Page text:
- PbD is no longer just a best practice or principle unlikely to be legally enforceable under previous European data protection regime, It is now an established part of EU law (Article 25 of GDPR).
- The GDPR has been and will continue to be highly influential on Canadian privacy law, which means it is very probable that PbD will form an integral part of future PIPEDA review (as recommended by the Standing Committee).
- The practical consequences for data controllers and manufacturers of technology are evolving, as is the enforcement of PbD as a legal obligation in Europe. Canadian companies with operations or customers in Europe need to be cognizant of European PbD-related legal obligations and related requirements from a commercial and reputational perspective.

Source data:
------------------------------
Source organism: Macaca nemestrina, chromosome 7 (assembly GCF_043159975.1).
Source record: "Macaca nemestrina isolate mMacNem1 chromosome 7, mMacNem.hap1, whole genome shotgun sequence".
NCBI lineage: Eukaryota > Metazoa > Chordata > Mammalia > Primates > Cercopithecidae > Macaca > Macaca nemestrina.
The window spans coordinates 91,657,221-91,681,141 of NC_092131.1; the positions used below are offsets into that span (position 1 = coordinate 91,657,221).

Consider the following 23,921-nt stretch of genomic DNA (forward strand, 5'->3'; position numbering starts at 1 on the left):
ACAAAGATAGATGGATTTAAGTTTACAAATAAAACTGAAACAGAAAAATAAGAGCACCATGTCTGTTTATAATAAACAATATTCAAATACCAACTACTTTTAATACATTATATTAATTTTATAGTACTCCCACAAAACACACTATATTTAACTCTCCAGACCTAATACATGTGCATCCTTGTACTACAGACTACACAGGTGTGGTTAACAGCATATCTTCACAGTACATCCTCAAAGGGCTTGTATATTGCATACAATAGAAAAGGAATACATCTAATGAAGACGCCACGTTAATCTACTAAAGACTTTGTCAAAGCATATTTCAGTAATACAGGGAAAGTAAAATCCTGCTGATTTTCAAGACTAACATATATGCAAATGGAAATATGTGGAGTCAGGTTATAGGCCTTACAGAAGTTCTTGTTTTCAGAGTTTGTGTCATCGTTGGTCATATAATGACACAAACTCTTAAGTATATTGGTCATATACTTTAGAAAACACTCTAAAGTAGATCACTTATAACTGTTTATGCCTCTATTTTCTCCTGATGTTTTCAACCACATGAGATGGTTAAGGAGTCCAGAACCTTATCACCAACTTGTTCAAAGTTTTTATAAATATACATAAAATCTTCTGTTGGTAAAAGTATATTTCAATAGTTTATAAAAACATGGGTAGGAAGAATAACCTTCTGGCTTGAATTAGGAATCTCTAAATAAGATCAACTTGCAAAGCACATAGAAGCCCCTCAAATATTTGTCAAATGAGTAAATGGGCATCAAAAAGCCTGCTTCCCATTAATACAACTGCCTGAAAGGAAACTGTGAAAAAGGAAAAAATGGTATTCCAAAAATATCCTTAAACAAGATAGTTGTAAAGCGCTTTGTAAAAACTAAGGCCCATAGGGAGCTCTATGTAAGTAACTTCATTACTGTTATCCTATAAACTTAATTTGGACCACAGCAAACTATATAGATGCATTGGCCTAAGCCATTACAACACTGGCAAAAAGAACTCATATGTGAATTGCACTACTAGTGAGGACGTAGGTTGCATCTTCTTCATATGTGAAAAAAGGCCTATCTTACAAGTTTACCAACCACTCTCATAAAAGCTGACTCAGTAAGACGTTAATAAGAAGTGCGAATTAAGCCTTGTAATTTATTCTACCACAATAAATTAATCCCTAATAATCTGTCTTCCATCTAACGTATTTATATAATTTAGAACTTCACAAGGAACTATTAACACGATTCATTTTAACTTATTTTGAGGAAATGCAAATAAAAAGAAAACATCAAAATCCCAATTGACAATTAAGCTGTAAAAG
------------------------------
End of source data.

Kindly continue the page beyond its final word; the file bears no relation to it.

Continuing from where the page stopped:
Principle 1 – Proactive not reactive: preventative not remedial. Principle 2 – Privacy as the default setting. Principle 3 – Privacy embedded into design. Principle 4 – Full functionality: positive-sum, not zero-sum. Principle 5 – End-to-end security: full lifecycle protection. Principle 6 – Visibility and transparency: keep it open. Principle 7 – Respect for user privacy: keep it user-centric.
 “[…] appropriate technical and organizational measures [must be implemented] both at the time of the design of the processing system and at the time of the processing itself, […] in order to maintain security and […] prevent any unauthorized processing.”